With materials of certain grains, a regular wool-work cross-stitch will be the least visible means of mending. The patch should be put in place in the manner described, and the cross-stitch worked backwards and
The wool is darned across and across, backwards and forwards. stitch or two being caught into the material on either side
When the whole patch is filled, turn the work sideways and run the wool in rows from the top to the bottom and back again until the whole foundation is concealed forwards, the edge of the material being caught just under the last stitch of every row. The wool should be drawn in and out rather loosely, so that the stitches may not be too clearly defined. The spare canvas at the background will, of course, be cut away close up to the darn, and run into the material round the edge with a strand of wool.
Mixture wools are sometimes useful for darning tweeds or materials in which more than one shade is introduced.
This method of mending is very useful for places which have worn thin, and on the discovery of a weak spot of this kind, it is wise to strengthen it with a wool-work patch, provided, of course, that there is no like material to be used for the purpose. In this case the patch would require to be darned with wool and prepared before sewing it in place. The surface of it might be slightly moistened with some gum solution before fixing it, and the surface of the material firmly pressed on to it with some heavy weight. It can then be sewn down at the edge on the wrong side after the usual method.
With materials of certain grains a regular wool-work cross-stitch w: be the least visible means of mending, the canvas pat h being put in from behind as before described
Such a plan answers well when dealing with boys' clothes, which usually receive particularly rough treatment, and if it is put into practice directly the garment shows signs of wear, will save much troublesome work afterwards.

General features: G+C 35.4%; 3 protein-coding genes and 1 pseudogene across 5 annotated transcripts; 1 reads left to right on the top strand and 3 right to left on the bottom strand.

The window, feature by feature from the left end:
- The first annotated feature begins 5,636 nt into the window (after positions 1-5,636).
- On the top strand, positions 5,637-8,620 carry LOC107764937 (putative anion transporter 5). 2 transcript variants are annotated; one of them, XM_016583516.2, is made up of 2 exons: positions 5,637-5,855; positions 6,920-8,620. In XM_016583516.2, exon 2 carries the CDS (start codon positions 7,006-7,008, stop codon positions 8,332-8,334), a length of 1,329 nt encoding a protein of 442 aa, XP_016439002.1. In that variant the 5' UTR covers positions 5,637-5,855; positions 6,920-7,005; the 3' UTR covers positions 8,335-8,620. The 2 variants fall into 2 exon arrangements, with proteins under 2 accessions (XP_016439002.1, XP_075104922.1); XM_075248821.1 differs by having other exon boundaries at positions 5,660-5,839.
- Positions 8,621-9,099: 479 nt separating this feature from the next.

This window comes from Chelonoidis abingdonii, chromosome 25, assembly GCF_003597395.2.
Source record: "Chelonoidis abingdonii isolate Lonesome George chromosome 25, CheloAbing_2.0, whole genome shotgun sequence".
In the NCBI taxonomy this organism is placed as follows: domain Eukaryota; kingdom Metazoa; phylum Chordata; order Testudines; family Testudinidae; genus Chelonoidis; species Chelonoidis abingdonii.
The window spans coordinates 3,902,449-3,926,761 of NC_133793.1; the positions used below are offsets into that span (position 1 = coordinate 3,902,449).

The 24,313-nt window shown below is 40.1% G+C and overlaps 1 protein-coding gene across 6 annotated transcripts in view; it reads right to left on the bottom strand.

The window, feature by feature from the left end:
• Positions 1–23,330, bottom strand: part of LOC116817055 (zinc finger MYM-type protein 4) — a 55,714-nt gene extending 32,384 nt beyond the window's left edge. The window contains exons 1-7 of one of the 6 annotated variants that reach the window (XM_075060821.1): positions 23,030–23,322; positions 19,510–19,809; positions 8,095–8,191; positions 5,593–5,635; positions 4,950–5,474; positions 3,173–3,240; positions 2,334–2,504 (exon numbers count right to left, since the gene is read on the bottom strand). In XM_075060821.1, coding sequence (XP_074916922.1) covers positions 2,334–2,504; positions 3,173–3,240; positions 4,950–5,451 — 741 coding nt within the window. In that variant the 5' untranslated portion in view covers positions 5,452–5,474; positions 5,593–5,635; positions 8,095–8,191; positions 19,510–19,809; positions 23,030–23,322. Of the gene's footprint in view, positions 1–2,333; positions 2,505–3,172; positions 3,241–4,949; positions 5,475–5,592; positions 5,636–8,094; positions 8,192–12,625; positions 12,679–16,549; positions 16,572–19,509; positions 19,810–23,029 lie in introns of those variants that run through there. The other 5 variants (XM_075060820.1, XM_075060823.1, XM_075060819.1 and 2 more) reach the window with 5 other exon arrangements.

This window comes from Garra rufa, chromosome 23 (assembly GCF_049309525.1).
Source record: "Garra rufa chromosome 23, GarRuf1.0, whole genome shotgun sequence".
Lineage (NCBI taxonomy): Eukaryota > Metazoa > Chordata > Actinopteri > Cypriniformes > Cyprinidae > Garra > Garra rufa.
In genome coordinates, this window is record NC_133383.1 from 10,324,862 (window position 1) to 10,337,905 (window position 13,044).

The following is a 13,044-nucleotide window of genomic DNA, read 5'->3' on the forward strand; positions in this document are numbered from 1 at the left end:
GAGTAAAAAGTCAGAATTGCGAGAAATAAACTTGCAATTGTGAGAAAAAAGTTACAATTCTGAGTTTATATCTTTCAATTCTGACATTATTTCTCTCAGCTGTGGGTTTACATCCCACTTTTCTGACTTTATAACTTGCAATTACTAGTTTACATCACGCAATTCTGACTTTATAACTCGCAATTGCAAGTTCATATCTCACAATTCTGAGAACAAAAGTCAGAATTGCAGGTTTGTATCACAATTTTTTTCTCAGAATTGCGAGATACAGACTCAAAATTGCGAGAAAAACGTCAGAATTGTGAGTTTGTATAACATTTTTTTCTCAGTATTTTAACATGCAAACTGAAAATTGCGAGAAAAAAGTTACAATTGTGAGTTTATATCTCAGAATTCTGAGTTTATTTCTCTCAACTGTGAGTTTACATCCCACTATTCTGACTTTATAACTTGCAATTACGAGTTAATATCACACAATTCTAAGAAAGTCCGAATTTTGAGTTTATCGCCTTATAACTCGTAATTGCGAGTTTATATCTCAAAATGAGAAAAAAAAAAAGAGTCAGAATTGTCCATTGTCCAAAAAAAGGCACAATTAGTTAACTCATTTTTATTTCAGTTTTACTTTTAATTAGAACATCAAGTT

When a skirt is being lengthened, or if it has worn out at the bottom, it is sometimes worth while to work a long strip of canvas with just one or two rows of cross-stitch; this can be neatly placed so that it fills in the thin worn line, the spare canvas, of course, being turned up into the hem. Any place where the worn part is specially obvious can be darned down with wool.
Another form of cross-stitch for darning a rent or thin place in woollen materials
It is, of course, most difficult of all to treat tears on surfaces which are smooth and without any very definite grain or pattern. Articles made of such materials are not easy to repair neatly, and can only be mended on the lines of "making the best of a bad job."
Mending when carried out on these lines needs to be done very carefully. The tacking of the canvas or underlying material must be accurate, and the cotton must not be drawn so tightly as to pucker the work.
A good rule, too, is always to use cotton of a contrasting colour to the material for tacking, and, when the repair is complete, to cut the threads away, never to pull them.
Careful pressing of the mend with a warm iron should also be remembered. This is usually done on the wrong side, but as in some cases it may be found better to press on the right side, a thin piece of cotton stuff - an old handkerchief serves the purpose admirably - should be placed over the portion to be pressed.